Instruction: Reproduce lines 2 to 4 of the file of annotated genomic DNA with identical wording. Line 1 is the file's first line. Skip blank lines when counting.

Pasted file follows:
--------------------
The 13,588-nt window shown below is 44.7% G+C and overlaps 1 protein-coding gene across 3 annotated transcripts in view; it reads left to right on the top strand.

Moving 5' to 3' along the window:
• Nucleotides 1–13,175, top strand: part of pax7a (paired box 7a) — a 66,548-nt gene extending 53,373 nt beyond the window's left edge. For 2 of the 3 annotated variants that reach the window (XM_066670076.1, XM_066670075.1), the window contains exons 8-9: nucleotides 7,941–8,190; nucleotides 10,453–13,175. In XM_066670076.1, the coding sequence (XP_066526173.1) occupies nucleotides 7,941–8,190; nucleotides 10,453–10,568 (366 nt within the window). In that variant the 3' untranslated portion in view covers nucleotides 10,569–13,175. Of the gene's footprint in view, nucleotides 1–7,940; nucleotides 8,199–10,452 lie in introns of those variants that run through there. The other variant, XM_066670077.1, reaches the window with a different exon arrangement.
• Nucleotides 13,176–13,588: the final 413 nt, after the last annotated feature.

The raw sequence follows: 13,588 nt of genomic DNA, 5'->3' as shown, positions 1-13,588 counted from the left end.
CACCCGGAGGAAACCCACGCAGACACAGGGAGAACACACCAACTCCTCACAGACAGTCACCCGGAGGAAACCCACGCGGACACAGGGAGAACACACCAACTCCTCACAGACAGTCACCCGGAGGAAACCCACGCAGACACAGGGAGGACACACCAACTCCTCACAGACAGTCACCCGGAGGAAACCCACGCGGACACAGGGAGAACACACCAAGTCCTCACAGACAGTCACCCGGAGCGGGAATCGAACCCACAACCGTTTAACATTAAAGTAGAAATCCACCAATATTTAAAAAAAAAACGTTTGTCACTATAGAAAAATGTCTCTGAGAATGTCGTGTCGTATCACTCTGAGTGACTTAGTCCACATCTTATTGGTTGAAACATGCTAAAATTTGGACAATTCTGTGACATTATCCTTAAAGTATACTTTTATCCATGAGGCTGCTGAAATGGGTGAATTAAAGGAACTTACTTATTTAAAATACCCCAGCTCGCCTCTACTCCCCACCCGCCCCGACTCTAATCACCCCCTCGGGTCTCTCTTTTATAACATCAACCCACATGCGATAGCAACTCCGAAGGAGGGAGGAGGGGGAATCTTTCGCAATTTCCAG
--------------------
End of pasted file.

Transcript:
Moving 5' to 3' along the window:
• Nucleotides 1–13,175, top strand: part of pax7a (paired box 7a) — a 66,548-nt gene extending 53,373 nt beyond the window's left edge. For 2 of the 3 annotated variants that reach the window (XM_066670076.1, XM_066670075.1), the window contains exons 8-9: nucleotides 7,941–8,190; nucleotides 10,453–13,175. In XM_066670076.1, the coding sequence (XP_066526173.1) occupies nucleotides 7,941–8,190; nucleotides 10,453–10,568 (366 nt within the window). In that variant the 3' untranslated portion in view covers nucleotides 10,569–13,175. Of the gene's footprint in view, nucleotides 1–7,940; nucleotides 8,199–10,452 lie in introns of those variants that run through there. The other variant, XM_066670077.1, reaches the window with a different exon arrangement.
• Nucleotides 13,176–13,588: the final 413 nt, after the last annotated feature.